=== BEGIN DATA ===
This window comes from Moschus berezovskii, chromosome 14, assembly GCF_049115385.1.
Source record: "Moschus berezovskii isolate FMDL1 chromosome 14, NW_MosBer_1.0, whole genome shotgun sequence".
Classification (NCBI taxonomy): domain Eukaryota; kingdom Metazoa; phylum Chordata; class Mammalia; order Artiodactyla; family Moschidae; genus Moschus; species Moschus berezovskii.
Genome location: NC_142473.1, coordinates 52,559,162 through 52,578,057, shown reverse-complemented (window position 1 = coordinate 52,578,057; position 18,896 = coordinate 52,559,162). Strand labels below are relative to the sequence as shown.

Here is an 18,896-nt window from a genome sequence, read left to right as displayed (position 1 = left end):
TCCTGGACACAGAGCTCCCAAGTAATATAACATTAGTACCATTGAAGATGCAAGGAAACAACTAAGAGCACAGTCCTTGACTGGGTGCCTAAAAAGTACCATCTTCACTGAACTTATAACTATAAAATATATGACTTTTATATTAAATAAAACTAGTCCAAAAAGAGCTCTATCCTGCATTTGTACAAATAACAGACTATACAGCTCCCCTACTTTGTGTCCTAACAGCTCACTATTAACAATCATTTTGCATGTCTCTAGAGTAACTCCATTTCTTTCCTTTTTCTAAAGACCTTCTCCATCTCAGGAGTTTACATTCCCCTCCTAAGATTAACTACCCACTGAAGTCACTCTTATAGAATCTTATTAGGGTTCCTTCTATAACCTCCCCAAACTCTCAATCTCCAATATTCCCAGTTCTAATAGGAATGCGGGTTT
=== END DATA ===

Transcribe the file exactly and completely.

This window comes from Moschus berezovskii, chromosome 14, assembly GCF_049115385.1.
Source record: "Moschus berezovskii isolate FMDL1 chromosome 14, NW_MosBer_1.0, whole genome shotgun sequence".
Classification (NCBI taxonomy): domain Eukaryota; kingdom Metazoa; phylum Chordata; class Mammalia; order Artiodactyla; family Moschidae; genus Moschus; species Moschus berezovskii.
Genome location: NC_142473.1, coordinates 52,559,162 through 52,578,057, shown reverse-complemented (window position 1 = coordinate 52,578,057; position 18,896 = coordinate 52,559,162). Strand labels below are relative to the sequence as shown.

Here is an 18,896-nt window from a genome sequence, read left to right as displayed (position 1 = left end):
TCCTGGACACAGAGCTCCCAAGTAATATAACATTAGTACCATTGAAGATGCAAGGAAACAACTAAGAGCACAGTCCTTGACTGGGTGCCTAAAAAGTACCATCTTCACTGAACTTATAACTATAAAATATATGACTTTTATATTAAATAAAACTAGTCCAAAAAGAGCTCTATCCTGCATTTGTACAAATAACAGACTATACAGCTCCCCTACTTTGTGTCCTAACAGCTCACTATTAACAATCATTTTGCATGTCTCTAGAGTAACTCCATTTCTTTCCTTTTTCTAAAGACCTTCTCCATCTCAGGAGTTTACATTCCCCTCCTAAGATTAACTACCCACTGAAGTCACTCTTATAGAATCTTATTAGGGTTCCTTCTATAACCTCCCCAAACTCTCAATCTCCAATATTCCCAGTTCTAATAGGAATGCGGGTTT